… and Misses.
- Injuries Derailing Utah State. When Utah State lost junior guard Prestin Medlin and senior forward Kyisean Reed to variously-lengthed injuries in last week’s loss to New Mexico State (Reed is expected to miss the rest of the season; Medlin could return in 6-8 weeks), the Aggies’ short-term outlook was bleak. Their long run trajectory ends in the WAC, where USU will enter a booming Mountain West next season. That’s an enticing proposition to build up for, and the Aggies have every right to be excited about their new conference digs, because the present doesn’t look all that good. Without Medlin and Reed, Utah State dropped its third straight game Thursday night at home against Texas-Arlington. The prospect of riding out on the WAC sunset, league trophy in tow, is looking less and less likely by the game. Losing two players of this consequence – both Medlin and Reed posted offensive ratings above 118.0 and shot percentages above 19.9% – requires a massive in-season adjustment. By the looks of it, it’s one Stew Morrill’s team isn’t prepared to make.
- What’s Happening To Stanford? When Stanford beat Northern Iowa and battled Missouri and Minnesota at the Battle 4 Atlantis, the message was clear: Stanford was good, if not fully formed. Above all, with natural development, there was definite potential for serious noise-making capability in a tenuous Pac-12. The Cardinal had an excellent guard tandem in Chasson Randle and Aaron Bright, and in Dwight Powell, an athletic big man with plenty of room to grow. It’s time to re-assess. Either the non-conference season was a fluke, or Stanford just isn’t very good. The Cardinal lost their fourth conference game Thursday night; and they didn’t just lose to Colorado, they were bludgeoned by 21 points and scored just 54 total in the game. Stanford has been one of the biggest disappointments in college hoops this season relative to expectations, and it’s only going to get worse with upcoming games against Oregon and at the Arizona schools.
Dunkdafied. What separates this Michigan team from John Beilein’s other groups over the years is having athletes like Glenn Robinson III. He is one of the most exciting players to watch in college basketball.
Thursday Night’s All Americans.
- Marshall Henderson, Ole Miss (NPOY) – Hitting six second-half threes, scoring 28 points, and leading your team to a comeback win along the way is enough to warrant an All-American spot.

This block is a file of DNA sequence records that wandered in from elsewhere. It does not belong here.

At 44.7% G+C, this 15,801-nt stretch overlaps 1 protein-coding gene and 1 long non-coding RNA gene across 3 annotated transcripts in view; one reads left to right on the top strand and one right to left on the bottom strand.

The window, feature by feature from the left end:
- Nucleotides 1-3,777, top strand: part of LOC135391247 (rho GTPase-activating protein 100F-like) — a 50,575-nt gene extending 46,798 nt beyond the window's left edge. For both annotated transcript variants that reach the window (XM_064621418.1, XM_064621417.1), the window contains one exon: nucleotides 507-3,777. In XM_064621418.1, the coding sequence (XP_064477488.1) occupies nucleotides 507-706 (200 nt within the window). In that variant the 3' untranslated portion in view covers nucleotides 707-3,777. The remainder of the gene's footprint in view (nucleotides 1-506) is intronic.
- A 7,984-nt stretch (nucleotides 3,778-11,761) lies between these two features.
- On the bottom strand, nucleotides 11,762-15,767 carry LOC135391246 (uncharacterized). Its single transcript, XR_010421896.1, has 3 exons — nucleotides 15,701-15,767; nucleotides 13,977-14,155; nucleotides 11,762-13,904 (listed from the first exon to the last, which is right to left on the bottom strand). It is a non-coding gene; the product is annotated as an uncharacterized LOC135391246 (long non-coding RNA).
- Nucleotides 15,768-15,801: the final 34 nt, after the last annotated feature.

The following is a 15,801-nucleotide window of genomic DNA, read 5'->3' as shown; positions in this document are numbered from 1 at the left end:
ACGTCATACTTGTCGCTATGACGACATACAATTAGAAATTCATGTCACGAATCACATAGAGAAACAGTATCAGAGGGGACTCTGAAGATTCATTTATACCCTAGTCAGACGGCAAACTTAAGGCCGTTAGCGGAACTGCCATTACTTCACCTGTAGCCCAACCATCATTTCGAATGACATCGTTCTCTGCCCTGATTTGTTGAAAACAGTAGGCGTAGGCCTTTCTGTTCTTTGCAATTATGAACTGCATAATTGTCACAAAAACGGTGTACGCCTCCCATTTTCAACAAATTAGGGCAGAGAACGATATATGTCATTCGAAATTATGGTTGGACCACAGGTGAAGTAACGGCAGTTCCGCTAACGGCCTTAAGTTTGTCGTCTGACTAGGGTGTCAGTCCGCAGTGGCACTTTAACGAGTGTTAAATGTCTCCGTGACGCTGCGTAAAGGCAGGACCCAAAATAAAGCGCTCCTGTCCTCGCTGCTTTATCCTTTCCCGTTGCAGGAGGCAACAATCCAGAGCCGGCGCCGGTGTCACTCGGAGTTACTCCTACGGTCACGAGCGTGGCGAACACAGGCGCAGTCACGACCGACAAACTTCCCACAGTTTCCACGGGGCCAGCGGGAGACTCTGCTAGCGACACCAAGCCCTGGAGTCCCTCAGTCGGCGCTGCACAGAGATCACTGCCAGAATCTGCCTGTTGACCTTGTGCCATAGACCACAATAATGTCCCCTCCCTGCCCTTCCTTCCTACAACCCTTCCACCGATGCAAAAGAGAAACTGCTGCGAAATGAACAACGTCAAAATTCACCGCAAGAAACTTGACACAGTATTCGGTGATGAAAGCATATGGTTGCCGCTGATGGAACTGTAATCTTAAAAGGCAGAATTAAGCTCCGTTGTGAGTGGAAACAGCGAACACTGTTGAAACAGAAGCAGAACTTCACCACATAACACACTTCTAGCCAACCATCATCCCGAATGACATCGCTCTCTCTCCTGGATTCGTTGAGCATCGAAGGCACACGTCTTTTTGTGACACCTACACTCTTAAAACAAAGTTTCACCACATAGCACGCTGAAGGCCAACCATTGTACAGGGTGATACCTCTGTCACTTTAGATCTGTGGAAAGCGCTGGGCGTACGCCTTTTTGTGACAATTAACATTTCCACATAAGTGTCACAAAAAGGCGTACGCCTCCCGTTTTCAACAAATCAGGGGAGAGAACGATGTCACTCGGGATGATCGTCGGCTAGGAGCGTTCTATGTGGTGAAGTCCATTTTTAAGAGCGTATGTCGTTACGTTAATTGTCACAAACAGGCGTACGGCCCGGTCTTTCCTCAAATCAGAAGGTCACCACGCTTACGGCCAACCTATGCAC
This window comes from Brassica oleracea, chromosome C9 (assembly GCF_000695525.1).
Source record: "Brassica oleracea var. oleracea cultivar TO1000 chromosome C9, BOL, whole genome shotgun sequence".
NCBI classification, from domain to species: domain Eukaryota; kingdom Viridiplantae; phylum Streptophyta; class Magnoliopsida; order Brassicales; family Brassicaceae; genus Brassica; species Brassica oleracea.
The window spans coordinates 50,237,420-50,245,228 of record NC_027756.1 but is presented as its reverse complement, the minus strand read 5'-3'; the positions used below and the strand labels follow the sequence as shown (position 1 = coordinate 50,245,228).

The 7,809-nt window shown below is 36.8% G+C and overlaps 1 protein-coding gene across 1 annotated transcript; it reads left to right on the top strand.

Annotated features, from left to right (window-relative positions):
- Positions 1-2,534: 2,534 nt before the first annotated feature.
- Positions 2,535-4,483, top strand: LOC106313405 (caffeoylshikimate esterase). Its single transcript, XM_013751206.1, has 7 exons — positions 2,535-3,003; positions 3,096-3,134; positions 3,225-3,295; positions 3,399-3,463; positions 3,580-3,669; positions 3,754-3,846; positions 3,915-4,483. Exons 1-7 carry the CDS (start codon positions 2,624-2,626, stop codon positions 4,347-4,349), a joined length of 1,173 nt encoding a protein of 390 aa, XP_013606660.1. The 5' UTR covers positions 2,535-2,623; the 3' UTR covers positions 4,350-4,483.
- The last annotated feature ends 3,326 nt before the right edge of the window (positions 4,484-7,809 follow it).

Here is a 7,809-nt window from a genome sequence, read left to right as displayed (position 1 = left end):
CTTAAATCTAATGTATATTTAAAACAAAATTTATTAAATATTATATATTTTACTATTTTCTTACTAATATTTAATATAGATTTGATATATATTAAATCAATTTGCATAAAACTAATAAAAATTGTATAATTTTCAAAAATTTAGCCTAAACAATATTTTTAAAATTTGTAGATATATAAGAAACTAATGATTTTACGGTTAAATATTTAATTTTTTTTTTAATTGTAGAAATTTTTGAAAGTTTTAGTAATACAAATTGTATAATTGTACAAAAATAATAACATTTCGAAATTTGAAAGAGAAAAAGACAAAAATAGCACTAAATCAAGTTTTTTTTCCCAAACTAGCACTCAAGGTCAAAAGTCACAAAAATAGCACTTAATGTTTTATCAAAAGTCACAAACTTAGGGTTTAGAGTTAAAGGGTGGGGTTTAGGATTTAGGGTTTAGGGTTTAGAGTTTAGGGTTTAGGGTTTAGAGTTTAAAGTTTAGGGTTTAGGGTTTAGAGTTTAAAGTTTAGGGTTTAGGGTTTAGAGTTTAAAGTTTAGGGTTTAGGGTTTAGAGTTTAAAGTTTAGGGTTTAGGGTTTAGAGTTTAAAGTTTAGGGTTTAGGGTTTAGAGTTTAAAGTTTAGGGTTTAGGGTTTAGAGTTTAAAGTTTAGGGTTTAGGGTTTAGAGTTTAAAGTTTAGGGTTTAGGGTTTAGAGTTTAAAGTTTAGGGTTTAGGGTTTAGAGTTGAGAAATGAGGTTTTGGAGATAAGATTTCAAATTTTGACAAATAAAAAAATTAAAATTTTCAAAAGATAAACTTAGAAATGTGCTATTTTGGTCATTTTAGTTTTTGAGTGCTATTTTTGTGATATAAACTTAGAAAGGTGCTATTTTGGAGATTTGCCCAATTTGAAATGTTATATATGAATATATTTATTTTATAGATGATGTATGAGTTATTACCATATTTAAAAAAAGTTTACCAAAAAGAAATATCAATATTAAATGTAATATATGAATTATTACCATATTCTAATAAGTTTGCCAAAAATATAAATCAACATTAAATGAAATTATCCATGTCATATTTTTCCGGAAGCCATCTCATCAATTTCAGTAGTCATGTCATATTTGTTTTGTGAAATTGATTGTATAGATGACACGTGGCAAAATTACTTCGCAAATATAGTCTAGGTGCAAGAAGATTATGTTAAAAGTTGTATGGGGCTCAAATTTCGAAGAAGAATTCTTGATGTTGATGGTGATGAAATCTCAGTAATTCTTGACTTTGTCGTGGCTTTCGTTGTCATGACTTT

- Andre Roberson, Colorado – If Roberson works on a consistent post game, he could really take off as an effective interior scorer level at the next level. He rebounds pretty well, too, with 12 points and 20 rebounds against Stanford.
- Allen Crabbe, California – Another team along with Bay Area rival Stanford that hasn’t played to expectations in the Pac-12: California. Good thing Crabbe (23 points) was there to help the Bears get by Utah.
- Michael Snaer, Florida State – Had Snaer (11 points) not hit that game-winning shot, he’d have no business making this list. But if FSU does manage to turn its season around, I get the feeling the Seminoles will look back on that moment as a transformative moment.
- Kelly Olynyk, Gonzaga — Box scores this clean don’t show up every day: 26 points on 9-of-9 field goals, 8-of-8 from the line, zero fouls, five assists, nine rebounds, all in 31 minutes.
Tweet Of The Night. The rest of UCLA’s conference schedule is manageable. The Bruins have already played most of their toughest opponents, excepting a return visit from Arizona on March 2. If they can stay within themselves, keep up the winning culture Howland has implemented and sustained, and brace themselves for every team giving the Bruins their very best knockout punch, this team could reach its presumed conference destination. Oregon is on top of the Pac-12 as of this writing, and the Ducks did beat UCLA in Westwood, but after Thursday night’s performance, can you honestly say you know for certain who the better team is? I can’t.